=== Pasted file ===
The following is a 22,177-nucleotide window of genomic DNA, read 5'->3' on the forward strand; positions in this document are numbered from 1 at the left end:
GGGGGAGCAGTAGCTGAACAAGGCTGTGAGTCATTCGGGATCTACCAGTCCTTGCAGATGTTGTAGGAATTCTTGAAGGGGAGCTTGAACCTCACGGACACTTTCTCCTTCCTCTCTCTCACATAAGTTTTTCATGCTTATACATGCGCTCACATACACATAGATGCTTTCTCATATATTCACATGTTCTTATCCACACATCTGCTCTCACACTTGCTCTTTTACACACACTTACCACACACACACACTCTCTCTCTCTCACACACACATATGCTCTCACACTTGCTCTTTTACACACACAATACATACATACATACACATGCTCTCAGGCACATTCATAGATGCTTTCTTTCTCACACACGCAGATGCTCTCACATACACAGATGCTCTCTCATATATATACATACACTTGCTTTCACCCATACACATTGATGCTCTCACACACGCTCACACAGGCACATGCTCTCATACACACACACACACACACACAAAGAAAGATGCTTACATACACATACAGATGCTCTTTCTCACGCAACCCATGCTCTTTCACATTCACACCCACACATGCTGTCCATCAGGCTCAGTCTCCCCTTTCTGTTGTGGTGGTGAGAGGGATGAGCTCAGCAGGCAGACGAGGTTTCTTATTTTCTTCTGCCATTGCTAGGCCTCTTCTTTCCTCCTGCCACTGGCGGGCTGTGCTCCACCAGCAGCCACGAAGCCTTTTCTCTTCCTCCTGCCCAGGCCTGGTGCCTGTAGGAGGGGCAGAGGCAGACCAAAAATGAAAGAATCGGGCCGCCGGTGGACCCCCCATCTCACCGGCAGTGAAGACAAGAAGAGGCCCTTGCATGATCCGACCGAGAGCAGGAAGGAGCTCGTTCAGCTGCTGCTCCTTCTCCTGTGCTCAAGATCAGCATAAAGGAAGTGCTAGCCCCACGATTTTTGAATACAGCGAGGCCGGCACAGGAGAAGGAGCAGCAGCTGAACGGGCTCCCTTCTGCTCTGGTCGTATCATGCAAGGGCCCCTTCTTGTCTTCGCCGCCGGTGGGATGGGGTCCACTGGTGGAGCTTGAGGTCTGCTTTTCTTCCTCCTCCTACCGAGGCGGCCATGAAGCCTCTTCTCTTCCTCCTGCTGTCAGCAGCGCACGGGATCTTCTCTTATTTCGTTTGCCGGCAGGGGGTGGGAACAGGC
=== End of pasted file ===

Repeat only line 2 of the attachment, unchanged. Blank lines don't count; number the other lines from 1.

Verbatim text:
GGGGGAGCAGTAGCTGAACAAGGCTGTGAGTCATTCGGGATCTACCAGTCCTTGCAGATGTTGTAGGAATTCTTGAAGGGGAGCTTGAACCTCACGGACACTTTCTCCTTCCTCTCTCTCACATAAGTTTTTCATGCTTATACATGCGCTCACATACACATAGATGCTTTCTCATATATTCACATGTTCTTATCCACACATCTGCTCTCACACTTGCTCTTTTACACACACTTACCACACACACACACTCTCTCTCTCTCACACACACATATGCTCTCACACTTGCTCTTTTACACACACAATACATACATACATACACATGCTCTCAGGCACATTCATAGATGCTTTCTTTCTCACACACGCAGATGCTCTCACATACACAGATGCTCTCTCATATATATACATACACTTGCTTTCACCCATACACATTGATGCTCTCACACACGCTCACACAGGCACATGCTCTCATACACACACACACACACACACAAAGAAAGATGCTTACATACACATACAGATGCTCTTTCTCACGCAACCCATGCTCTTTCACATTCACACCCACACATGCTGTCCATCAGGCTCAGTCTCCCCTTTCTGTTGTGGTGGTGAGAGGGATGAGCTCAGCAGGCAGACGAGGTTTCTTATTTTCTTCTGCCATTGCTAGGCCTCTTCTTTCCTCCTGCCACTGGCGGGCTGTGCTCCACCAGCAGCCACGAAGCCTTTTCTCTTCCTCCTGCCCAGGCCTGGTGCCTGTAGGAGGGGCAGAGGCAGACCAAAAATGAAAGAATCGGGCCGCCGGTGGACCCCCCATCTCACCGGCAGTGAAGACAAGAAGAGGCCCTTGCATGATCCGACCGAGAGCAGGAAGGAGCTCGTTCAGCTGCTGCTCCTTCTCCTGTGCTCAAGATCAGCATAAAGGAAGTGCTAGCCCCACGATTTTTGAATACAGCGAGGCCGGCACAGGAGAAGGAGCAGCAGCTGAACGGGCTCCCTTCTGCTCTGGTCGTATCATGCAAGGGCCCCTTCTTGTCTTCGCCGCCGGTGGGATGGGGTCCACTGGTGGAGCTTGAGGTCTGCTTTTCTTCCTCCTCCTACCGAGGCGGCCATGAAGCCTCTTCTCTTCCTCCTGCTGTCAGCAGCGCACGGGATCTTCTCTTATTTCGTTTGCCGGCAGGGGGTGGGAACAGGC